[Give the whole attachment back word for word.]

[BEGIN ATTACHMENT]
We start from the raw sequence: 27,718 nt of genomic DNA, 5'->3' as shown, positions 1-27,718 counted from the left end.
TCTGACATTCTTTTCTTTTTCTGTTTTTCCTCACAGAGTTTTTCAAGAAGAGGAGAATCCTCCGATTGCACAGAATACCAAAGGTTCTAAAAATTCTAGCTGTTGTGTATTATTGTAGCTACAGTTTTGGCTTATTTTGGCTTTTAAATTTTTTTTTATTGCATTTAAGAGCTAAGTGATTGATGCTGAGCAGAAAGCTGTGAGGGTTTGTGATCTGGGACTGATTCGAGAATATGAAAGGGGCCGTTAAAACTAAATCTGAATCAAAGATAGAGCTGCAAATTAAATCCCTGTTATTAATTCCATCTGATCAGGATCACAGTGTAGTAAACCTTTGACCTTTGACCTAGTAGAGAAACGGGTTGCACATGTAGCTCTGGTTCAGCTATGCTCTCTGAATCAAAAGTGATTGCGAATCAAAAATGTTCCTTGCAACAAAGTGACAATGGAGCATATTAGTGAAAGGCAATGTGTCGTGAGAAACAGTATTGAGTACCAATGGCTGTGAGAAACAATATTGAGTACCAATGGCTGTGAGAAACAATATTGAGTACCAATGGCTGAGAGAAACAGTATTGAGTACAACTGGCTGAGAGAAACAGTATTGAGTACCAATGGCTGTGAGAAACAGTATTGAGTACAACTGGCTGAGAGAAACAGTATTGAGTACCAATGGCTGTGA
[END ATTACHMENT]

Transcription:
We start from the raw sequence: 27,718 nt of genomic DNA, 5'->3' as shown, positions 1-27,718 counted from the left end.
TCTGACATTCTTTTCTTTTTCTGTTTTTCCTCACAGAGTTTTTCAAGAAGAGGAGAATCCTCCGATTGCACAGAATACCAAAGGTTCTAAAAATTCTAGCTGTTGTGTATTATTGTAGCTACAGTTTTGGCTTATTTTGGCTTTTAAATTTTTTTTTATTGCATTTAAGAGCTAAGTGATTGATGCTGAGCAGAAAGCTGTGAGGGTTTGTGATCTGGGACTGATTCGAGAATATGAAAGGGGCCGTTAAAACTAAATCTGAATCAAAGATAGAGCTGCAAATTAAATCCCTGTTATTAATTCCATCTGATCAGGATCACAGTGTAGTAAACCTTTGACCTTTGACCTAGTAGAGAAACGGGTTGCACATGTAGCTCTGGTTCAGCTATGCTCTCTGAATCAAAAGTGATTGCGAATCAAAAATGTTCCTTGCAACAAAGTGACAATGGAGCATATTAGTGAAAGGCAATGTGTCGTGAGAAACAGTATTGAGTACCAATGGCTGTGAGAAACAATATTGAGTACCAATGGCTGTGAGAAACAATATTGAGTACCAATGGCTGAGAGAAACAGTATTGAGTACAACTGGCTGAGAGAAACAGTATTGAGTACCAATGGCTGTGAGAAACAGTATTGAGTACAACTGGCTGAGAGAAACAGTATTGAGTACCAATGGCTGTGA